Xen and the Art of Virtualization

Original paper from 2003, by Paul Barham, Boris Dragovic, Keir Fraser, Steven Hand, Tim Harris, Alex Ho, Rolf Neugebauer, Ian Pratt and Andrew Warfield: https://dl.acm.org/doi/10.1145/1165389.945462

Among the numerous systems that have been designed using virtualization to subdivide the resources of computers, this paper presents Xen, a virtual machine monitor that allows multiple operating systems to share hardware safely without sacrificing performance. The authors present three main challenges to achieving this: isolate virtual machines from each other, support a good variety of operating systems, and lastly, not add a performance overhead that usually is introduced by the virtualization process.

The approach taken for Xen consists of small modifications made in the Guest OS so they can communicate directly with the VMM (virtual machine monitor) through what the authors call hypercalls. This strategy is named paravirtualization, it was taken mainly because support for full virtualization was never part of the x86 architecture, causing certain privileged instructions to fail silently rather than producing convenient traps that are necessary to allow the VMM interventions. The para-virtualized interface is factored into three broad aspects as presented in the article: memory management, CPU, and device I/O. As the authors highlight in the paper, virtualizing memory would be easier if all architectures provided a software-managed TLB (translation lookaside buffer), but that’s not the case for x86. To work around this, the authors decided that in Xen the guest OSes are responsible for allocating and managing the hardware page tables, with minimal Xen involvement to ensure safety and isolation. To restrict unallowed updates, each time a guest OS requires a new page table it initializes a page from its own memory reservation and registers it with Xen, that’s when the OS relinquish direct-write privileges to this page-table memory, causing thus an exception each time one write operation happens, making Xen capable of handling those exceptions controlling OS operations that should only map pages that it owns. Virtualizing CPU has also implications for guest OS, since the insertion of a hypervisor below the OS makes the usual assumption that the OS is the most privileged entity in the system. One interesting aspect of CPU virtualization is Xen, is the way Xen improves its performance by allowing each guest OS to register a “fast exception handler” that is accessed directly by the processor. Similar to hardware interrupts, Xen also supports an event-delivery mechanism used for sending notifications for each OS domain about hardware device operations.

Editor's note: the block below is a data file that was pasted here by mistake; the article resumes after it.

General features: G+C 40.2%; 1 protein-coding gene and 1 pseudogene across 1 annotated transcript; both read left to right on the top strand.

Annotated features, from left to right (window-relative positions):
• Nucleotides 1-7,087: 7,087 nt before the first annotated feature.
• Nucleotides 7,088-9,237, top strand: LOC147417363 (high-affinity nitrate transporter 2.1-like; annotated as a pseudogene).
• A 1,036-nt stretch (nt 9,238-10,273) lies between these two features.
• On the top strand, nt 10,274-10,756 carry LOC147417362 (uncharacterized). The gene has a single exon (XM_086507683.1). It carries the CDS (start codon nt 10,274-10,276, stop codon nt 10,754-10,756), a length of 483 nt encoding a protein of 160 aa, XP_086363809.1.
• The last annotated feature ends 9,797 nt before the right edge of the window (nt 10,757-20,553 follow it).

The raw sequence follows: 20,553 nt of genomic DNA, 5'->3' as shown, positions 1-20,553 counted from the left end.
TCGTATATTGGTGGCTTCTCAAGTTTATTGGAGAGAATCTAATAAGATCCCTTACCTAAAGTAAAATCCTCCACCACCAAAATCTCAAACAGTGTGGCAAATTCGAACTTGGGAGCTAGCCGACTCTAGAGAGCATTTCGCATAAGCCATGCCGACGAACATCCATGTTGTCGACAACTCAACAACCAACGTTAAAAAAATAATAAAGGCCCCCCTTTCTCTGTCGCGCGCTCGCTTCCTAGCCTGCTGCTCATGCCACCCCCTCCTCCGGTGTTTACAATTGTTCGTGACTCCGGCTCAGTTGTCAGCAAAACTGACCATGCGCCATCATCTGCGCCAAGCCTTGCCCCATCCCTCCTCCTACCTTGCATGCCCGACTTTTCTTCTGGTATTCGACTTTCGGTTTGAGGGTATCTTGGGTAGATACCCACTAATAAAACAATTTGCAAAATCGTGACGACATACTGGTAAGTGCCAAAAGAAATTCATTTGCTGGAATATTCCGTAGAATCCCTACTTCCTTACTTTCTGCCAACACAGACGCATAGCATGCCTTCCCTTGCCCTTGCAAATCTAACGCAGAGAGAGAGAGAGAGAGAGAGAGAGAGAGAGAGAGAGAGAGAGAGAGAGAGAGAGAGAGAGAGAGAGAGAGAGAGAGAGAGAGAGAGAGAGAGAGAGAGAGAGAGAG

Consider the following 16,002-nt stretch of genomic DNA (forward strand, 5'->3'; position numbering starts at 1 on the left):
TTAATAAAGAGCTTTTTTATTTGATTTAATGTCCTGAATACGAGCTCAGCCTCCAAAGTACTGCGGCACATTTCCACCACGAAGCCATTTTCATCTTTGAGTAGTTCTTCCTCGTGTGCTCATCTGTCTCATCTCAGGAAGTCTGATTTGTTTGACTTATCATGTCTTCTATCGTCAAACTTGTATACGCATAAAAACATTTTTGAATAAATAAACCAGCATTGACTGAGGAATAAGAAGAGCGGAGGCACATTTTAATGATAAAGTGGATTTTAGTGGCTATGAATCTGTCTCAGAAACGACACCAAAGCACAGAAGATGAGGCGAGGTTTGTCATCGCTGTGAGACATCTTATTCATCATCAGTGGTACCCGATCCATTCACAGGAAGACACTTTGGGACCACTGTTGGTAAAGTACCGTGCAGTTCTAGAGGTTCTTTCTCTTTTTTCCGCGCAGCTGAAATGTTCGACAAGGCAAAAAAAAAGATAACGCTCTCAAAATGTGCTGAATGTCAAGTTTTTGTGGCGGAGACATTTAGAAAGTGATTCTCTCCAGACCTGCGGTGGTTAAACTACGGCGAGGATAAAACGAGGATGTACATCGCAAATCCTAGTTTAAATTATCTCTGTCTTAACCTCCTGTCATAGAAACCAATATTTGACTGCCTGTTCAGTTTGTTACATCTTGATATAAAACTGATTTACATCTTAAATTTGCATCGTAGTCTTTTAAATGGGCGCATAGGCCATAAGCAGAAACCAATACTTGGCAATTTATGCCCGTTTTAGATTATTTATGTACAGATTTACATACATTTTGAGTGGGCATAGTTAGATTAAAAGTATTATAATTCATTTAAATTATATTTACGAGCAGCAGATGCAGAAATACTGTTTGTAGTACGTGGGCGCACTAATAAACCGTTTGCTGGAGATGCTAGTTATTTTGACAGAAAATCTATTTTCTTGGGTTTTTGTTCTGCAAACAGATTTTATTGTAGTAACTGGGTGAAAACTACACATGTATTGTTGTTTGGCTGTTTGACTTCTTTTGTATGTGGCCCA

The paper follows describing its subsystem virtualization with details on its design, where the goal of creating separation between policy from mechanism wherever possible is always assumed. Because of this goal, the resulting architecture of Xen is one in which the VMM itself (hypervisor) provides only basic control operations, and complex policy decisions such as admission control are performed by the management software that runs over a guest OS. One interesting aspect of the physical memory subsystem virtualization in Xen is that while most operating systems assume that memory comprises at most a few large continuous regions, Xen does not guarantee to allocate contiguous regions of memory. Mapping from physical to hardware address is the responsibility of the Guest OS that typically creates for themselves the illusion of contiguous physical memory even though their underlying allocation of hardware memory is sparse.

The benchmarks presented in the paper are made against some virtualization technologies, where the authors compare the total system throughput when executing multiple applications concurrently. The performance isolation is also compared, assessing the total overhead of running large numbers of operating systems on the same hardware. The authors present macro benchmarks focused on CPU intensive, filesystem, network, process, and basic VMM operations, as well as micro benchmarks focusing on Xen specific virtualization techniques such as the batch operations on hypercalls and zero-copy processes. The XenoLinux OS is the GuestOS used on the benchmarks, which overall, demonstrate that the performance of XenoLinux over Xen is equivalent to the performance of the baseline Linux system used on the benchmark, demonstrating that the careful design decisions involved in the paravirtualization model implemented in Xen caused a good performance result.